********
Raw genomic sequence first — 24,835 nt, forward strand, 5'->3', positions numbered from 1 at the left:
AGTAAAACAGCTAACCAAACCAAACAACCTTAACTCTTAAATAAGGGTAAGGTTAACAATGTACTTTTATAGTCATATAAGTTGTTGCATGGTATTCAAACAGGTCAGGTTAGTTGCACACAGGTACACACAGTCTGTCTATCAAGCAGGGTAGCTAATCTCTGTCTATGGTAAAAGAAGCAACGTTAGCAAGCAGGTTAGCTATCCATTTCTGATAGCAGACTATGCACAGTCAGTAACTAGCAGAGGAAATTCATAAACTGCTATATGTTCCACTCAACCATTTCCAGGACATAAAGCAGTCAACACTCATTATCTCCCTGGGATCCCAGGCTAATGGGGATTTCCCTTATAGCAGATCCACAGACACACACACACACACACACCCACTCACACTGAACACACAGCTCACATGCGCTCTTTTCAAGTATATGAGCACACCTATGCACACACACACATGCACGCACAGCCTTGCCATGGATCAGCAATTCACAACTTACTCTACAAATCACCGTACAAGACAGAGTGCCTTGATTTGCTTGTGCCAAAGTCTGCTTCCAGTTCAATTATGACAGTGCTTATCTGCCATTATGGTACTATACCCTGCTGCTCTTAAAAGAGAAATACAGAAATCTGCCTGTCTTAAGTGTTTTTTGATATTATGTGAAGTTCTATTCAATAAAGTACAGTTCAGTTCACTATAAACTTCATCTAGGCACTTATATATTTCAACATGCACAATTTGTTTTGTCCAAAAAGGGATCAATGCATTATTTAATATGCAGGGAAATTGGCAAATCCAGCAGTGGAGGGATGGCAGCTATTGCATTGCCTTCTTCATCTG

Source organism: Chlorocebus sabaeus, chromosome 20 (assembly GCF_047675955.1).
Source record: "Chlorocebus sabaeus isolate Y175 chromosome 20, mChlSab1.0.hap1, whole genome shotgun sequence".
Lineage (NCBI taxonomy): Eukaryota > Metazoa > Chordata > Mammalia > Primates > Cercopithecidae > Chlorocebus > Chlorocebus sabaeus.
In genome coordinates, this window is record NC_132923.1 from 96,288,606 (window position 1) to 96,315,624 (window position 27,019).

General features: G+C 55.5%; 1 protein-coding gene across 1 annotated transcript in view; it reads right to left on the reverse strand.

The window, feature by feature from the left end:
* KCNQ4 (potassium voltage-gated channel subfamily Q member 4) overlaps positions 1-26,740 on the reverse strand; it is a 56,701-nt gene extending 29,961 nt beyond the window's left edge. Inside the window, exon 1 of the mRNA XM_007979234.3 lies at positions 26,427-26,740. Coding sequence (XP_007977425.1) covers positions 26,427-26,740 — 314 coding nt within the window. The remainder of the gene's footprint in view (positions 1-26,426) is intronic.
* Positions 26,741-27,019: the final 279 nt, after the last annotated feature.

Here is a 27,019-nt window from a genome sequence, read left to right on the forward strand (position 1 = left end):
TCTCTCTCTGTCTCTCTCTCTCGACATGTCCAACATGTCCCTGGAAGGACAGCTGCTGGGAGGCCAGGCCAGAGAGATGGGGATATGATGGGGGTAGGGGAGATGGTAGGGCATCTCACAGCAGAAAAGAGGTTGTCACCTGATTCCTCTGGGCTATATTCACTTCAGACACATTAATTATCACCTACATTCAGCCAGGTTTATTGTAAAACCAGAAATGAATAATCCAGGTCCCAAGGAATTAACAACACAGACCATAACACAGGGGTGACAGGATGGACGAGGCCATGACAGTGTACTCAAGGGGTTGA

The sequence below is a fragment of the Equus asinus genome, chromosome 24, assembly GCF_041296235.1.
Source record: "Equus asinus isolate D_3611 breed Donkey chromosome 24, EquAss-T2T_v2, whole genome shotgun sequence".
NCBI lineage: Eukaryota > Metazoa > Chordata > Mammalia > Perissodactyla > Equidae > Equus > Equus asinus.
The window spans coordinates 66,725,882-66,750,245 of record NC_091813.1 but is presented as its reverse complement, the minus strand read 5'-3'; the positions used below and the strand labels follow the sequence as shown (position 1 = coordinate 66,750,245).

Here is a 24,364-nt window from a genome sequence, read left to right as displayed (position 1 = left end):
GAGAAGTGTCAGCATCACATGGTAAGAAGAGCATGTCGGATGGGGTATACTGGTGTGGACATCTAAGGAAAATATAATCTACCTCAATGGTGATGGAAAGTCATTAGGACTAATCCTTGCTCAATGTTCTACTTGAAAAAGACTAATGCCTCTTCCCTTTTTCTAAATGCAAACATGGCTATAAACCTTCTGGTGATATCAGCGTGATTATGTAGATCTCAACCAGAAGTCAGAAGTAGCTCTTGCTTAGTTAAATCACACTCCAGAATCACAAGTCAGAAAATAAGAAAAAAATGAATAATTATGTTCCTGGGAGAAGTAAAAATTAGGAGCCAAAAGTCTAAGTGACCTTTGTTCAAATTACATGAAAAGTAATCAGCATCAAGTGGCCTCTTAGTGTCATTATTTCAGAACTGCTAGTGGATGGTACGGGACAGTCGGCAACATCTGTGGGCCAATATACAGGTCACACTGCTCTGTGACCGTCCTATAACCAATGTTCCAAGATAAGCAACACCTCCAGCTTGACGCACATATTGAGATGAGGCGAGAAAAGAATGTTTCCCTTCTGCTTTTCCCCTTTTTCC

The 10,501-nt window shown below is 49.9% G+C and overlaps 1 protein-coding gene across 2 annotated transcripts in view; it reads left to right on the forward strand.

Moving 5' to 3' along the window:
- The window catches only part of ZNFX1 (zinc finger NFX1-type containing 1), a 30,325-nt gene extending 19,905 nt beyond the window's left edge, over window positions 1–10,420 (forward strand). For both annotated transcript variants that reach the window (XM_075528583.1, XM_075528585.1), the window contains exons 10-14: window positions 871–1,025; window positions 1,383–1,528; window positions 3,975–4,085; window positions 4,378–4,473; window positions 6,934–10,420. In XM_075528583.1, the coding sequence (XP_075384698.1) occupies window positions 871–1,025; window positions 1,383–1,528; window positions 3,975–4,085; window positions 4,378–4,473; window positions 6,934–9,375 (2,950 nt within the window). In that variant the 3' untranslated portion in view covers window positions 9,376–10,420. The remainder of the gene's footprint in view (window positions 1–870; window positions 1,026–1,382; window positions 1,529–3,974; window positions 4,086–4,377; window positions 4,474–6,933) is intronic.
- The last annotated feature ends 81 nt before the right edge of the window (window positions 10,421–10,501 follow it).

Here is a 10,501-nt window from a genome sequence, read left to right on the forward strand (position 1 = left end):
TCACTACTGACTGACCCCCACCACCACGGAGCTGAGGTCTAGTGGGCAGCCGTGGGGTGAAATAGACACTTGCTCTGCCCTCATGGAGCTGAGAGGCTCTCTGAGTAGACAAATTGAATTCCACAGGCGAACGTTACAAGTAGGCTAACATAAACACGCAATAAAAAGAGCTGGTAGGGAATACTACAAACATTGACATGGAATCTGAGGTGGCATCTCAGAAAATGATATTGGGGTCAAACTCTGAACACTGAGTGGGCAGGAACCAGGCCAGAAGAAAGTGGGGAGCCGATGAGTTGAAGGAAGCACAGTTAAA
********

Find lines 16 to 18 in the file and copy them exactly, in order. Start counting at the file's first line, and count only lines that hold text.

The window spans coordinates 66,725,882-66,750,245 of record NC_091813.1 but is presented as its reverse complement, the minus strand read 5'-3'; the positions used below and the strand labels follow the sequence as shown (position 1 = coordinate 66,750,245).

Here is a 24,364-nt window from a genome sequence, read left to right as displayed (position 1 = left end):
GAGAAGTGTCAGCATCACATGGTAAGAAGAGCATGTCGGATGGGGTATACTGGTGTGGACATCTAAGGAAAATATAATCTACCTCAATGGTGATGGAAAGTCATTAGGACTAATCCTTGCTCAATGTTCTACTTGAAAAAGACTAATGCCTCTTCCCTTTTTCTAAATGCAAACATGGCTATAAACCTTCTGGTGATATCAGCGTGATTATGTAGATCTCAACCAGAAGTCAGAAGTAGCTCTTGCTTAGTTAAATCACACTCCAGAATCACAAGTCAGAAAATAAGAAAAAAATGAATAATTATGTTCCTGGGAGAAGTAAAAATTAGGAGCCAAAAGTCTAAGTGACCTTTGTTCAAATTACATGAAAAGTAATCAGCATCAAGTGGCCTCTTAGTGTCATTATTTCAGAACTGCTAGTGGATGGTACGGGACAGTCGGCAACATCTGTGGGCCAATATACAGGTCACACTGCTCTGTGACCGTCCTATAACCAATGTTCCAAGATAAGCAACACCTCCAGCTTGACGCACATATTGAGATGAGGCGAGAAAAGAATGTTTCCCTTCTGCTTTTCCCCTTTTTCC